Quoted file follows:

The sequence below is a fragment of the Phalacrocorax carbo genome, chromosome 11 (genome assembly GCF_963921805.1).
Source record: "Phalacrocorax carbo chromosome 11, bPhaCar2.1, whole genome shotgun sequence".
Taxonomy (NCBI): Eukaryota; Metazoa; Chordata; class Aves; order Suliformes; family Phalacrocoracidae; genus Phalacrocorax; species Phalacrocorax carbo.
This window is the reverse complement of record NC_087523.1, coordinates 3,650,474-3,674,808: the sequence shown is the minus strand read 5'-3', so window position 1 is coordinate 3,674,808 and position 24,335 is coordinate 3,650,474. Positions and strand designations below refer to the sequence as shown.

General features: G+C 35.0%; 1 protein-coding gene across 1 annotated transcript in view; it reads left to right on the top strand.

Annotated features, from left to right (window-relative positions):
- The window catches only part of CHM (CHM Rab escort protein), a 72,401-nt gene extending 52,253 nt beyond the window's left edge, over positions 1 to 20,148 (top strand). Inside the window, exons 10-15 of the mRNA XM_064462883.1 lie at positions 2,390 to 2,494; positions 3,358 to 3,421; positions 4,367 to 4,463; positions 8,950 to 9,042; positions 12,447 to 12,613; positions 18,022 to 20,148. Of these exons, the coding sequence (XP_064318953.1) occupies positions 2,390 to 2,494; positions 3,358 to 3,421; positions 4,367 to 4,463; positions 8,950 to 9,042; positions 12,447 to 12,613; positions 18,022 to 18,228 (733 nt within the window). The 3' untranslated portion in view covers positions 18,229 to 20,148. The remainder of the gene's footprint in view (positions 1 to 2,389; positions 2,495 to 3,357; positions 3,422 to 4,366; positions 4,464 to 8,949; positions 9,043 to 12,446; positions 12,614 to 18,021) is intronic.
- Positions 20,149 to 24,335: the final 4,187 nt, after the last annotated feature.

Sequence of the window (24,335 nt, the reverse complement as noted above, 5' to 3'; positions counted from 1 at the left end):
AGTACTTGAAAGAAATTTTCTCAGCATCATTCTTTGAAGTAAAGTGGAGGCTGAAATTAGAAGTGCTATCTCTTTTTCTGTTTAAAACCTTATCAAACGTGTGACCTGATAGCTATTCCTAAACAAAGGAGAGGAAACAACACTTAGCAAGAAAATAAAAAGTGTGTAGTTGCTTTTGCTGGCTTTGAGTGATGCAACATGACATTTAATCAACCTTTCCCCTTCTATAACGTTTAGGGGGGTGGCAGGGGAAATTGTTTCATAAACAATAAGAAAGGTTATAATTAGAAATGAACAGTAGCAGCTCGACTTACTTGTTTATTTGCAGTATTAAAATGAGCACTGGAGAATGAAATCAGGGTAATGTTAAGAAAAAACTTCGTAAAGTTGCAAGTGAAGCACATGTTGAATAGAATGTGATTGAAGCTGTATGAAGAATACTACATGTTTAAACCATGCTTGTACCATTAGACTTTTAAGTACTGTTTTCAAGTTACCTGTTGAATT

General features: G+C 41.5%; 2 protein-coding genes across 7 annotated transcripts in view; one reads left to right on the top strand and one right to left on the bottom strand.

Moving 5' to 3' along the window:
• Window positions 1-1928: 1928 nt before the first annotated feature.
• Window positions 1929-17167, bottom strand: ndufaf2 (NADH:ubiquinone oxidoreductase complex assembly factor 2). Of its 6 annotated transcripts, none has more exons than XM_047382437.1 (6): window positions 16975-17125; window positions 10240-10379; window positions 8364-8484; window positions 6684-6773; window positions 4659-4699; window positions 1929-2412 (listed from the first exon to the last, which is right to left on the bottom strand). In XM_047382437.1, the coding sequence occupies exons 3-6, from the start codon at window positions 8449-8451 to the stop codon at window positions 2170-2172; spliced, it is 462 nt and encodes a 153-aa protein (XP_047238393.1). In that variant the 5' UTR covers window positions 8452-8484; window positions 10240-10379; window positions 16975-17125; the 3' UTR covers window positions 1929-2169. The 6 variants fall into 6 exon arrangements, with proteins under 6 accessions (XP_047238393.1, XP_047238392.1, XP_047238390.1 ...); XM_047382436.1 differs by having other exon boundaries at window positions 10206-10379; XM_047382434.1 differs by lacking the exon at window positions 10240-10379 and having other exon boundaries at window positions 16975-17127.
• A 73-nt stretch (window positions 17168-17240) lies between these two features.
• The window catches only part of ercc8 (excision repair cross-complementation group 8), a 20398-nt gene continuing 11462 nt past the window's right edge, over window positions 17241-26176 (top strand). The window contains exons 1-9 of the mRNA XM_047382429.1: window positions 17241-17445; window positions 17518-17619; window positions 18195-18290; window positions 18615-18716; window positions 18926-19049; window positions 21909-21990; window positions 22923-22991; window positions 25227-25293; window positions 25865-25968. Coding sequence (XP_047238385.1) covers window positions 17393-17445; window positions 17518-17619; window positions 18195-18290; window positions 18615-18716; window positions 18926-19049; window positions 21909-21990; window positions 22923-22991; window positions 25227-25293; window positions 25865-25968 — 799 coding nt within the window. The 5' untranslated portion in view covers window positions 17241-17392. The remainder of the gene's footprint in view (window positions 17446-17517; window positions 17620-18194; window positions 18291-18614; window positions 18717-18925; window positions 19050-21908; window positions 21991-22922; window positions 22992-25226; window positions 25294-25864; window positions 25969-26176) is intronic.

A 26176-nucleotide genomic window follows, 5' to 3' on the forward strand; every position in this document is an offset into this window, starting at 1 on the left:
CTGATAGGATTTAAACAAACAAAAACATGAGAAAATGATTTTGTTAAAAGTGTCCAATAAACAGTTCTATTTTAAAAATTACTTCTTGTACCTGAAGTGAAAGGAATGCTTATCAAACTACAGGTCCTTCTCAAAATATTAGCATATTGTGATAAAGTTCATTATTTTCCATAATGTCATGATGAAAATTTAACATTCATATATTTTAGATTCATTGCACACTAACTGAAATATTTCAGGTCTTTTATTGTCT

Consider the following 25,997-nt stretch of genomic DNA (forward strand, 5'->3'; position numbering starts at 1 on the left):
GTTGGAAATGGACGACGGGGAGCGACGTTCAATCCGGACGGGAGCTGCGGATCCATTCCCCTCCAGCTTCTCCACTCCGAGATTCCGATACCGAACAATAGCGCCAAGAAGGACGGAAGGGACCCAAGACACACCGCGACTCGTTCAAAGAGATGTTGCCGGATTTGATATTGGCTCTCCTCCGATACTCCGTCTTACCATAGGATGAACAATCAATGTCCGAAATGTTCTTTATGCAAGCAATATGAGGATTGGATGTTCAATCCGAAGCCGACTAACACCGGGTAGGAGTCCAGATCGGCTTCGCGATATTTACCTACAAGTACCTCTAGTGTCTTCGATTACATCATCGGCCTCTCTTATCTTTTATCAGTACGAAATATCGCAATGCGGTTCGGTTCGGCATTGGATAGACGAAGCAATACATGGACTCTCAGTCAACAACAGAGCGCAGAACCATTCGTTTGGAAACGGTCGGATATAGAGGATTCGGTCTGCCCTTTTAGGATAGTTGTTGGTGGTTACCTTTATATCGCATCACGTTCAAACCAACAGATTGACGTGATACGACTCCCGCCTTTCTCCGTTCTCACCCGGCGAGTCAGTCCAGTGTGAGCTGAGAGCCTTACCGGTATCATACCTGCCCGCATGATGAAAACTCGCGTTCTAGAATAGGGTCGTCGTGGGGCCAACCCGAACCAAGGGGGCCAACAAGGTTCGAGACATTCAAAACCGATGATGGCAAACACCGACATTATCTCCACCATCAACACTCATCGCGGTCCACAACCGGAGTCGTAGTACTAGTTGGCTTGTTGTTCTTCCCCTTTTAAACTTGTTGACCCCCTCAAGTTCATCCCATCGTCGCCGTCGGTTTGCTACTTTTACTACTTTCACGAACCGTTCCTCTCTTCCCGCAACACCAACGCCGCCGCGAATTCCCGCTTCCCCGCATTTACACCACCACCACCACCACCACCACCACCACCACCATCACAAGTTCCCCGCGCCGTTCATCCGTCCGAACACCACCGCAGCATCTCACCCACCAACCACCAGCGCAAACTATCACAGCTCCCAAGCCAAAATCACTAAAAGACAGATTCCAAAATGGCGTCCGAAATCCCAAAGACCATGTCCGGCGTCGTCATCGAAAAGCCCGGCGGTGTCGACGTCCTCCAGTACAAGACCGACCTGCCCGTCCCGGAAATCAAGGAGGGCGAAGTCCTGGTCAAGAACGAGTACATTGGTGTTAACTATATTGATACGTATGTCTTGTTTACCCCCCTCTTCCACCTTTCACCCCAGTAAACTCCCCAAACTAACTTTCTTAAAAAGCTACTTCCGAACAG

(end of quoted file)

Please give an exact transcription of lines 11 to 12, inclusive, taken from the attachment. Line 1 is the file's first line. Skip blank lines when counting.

General features: G+C 41.5%; 2 protein-coding genes across 7 annotated transcripts in view; one reads left to right on the top strand and one right to left on the bottom strand.

Moving 5' to 3' along the window: